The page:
A nonprofit publication of the Kentucky Center for Public Service Journalism

Gena Bigler: New bill before Congress would end overtime pay and 40-hour work week


Overworked, and without recourse. Most Americans work longer hours than ever before and are seldom “off the clock.” Congress recently voted to essentially end our 40-hour work week and overtime pay. “The Working Families Flexibility Act H.R. 1406,” is not yet law, and is in a Senate committee, but we are precariously close to losing rights that have protected the American worker since 1938.
 

This deceptively titled bill would replace our current overtime pay after 40 hours worked each week with ‘compensatory time.’ This time off would be at the employers’ convenience, so there are no guarantees about getting the time off at all. Unscrupulous employers may heap on extra work hours with unfulfilled promises of future time off. The workers’ only remedy would be to sue their employer which is costly, inefficient and practically impossible for most workers.
 

Relying on the ethics of business to take care of workers has not worked in the past and there is no reason to think that it would today. Most big business takes full advantage of every opportunity to increase profits; this would be one more avenue for profit on the backs of workers.
 

Americans work more than any other industrialized nation. As we move into vacation season, 88 percent of Americans will take their e-devices with them to check in with work. A third of Americans don’t take their allotted vacation time. Some workers fear that taking time off, even if it is allowed, will cost them either by losing promotions or being replaced with more ‘dedicated’ workers. As the middle class and working poor struggle to make ends meet, those with a million or more are increasing wealth at unprecedented rates.
 

Increasingly, our elected officials are rich. The median net worth of our Congress is about $900,000 more than the median net worth of the average American household which is $66,740. The people making decisions about work weeks and minimum wage have no practical knowledge of them. Nearly half the members of Congress each have a net worth of over a million dollars. Very few millionaires have ever had to rely on a minimum wage job to pay their bills. If they did, maybe more Congressional members would realize how far minimum wage is from a living wage.
 

To cross the great divide, several elected officials have attempted to live for a week on the allotted amount of food stamps appropriate for them. While I applaud this effort towards empathy, one week of giving up four-star restaurants is not the same as relying on food stamps for survival. It is not the same as going hungry so your child can eat. It is not the same when you can count down the days until gourmet returns. For the working poor, there is no counting down the days; there is no end in sight.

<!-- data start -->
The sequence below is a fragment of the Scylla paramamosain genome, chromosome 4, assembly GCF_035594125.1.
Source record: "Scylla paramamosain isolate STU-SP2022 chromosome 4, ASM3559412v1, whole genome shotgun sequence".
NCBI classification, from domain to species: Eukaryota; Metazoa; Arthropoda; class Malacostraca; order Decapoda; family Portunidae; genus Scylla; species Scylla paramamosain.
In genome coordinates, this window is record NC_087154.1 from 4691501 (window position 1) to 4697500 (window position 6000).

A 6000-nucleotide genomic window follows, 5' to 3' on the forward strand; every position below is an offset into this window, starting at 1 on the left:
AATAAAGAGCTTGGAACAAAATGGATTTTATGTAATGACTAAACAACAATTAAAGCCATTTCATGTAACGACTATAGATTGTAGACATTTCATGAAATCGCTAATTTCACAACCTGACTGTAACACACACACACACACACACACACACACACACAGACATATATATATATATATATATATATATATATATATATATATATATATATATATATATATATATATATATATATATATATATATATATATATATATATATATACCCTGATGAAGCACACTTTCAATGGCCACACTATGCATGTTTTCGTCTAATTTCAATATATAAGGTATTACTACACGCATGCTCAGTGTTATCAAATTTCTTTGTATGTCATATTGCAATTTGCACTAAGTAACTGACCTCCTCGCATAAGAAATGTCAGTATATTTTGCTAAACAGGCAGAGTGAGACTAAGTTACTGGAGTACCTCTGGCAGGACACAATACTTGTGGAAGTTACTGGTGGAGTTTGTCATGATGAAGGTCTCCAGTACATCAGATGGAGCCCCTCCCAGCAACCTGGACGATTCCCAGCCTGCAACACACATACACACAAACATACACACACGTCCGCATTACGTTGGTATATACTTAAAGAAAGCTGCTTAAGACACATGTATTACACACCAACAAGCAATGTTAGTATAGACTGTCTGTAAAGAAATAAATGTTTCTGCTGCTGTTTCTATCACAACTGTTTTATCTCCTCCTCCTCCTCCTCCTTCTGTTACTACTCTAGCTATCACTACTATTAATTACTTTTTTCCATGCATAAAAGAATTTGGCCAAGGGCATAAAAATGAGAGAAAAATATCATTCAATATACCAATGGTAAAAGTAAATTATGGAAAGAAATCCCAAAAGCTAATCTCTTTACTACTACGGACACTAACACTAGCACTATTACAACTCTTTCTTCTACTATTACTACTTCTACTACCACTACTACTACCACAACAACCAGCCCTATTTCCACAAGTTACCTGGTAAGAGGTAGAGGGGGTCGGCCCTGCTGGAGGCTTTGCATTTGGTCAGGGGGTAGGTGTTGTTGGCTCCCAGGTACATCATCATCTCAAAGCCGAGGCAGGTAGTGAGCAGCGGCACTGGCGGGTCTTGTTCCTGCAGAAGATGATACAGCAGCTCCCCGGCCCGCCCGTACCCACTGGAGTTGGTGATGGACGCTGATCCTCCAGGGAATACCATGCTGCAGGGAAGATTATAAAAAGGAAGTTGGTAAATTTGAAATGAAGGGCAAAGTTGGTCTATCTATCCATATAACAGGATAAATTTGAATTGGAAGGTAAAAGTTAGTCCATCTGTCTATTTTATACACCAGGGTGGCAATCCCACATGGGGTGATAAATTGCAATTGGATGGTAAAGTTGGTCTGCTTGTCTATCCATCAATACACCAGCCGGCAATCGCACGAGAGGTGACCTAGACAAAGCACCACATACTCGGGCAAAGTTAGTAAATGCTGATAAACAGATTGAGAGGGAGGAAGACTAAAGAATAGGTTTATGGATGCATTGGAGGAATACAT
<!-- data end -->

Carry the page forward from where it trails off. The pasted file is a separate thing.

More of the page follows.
Congress has recently attempted to cut food stamp programs by $4 billion and voted down a proposal to raise minimum wage. Contrast that amount with the $52 billion that is spent on oil, gas and coal subsidies to huge profitable corporations. Children are the primary beneficiaries of the food stamp program, alongside the 1.5 million veterans who relied on food stamps in 2011.
 

Overworked Americans must be vigilant to hold onto the rights we have enjoyed for decades. Class climbing in America is being reduced to surviving. Politicians are increasingly winning elections funded by out of state money instead of relying on local constituents to provide financial support for their campaigns.
 

Workers’ rights are on the chopping block, along with protections and support for the working poor. As politicians are more removed from these struggles, we must remind them of what is best for America. We must remind them to protect the working class that sustains America.

 

Gena Bigler is passionate about public service and credits her time serving nonprofits in AmeriCorps and Volunteers in Service to America (V.I.S.T.A.) with teaching her extreme budgeting and bargain shopping. Gena is now CFO of McNay Settlement Group and serves on the board of the Lactation Improvement Network of Kentucky (L.I.N.K.). Gena would be happy to hear from you at lgbigler@gmail.com.

 

Click here to read more columns from Gena Bigler.


Related Posts

Leave a Comment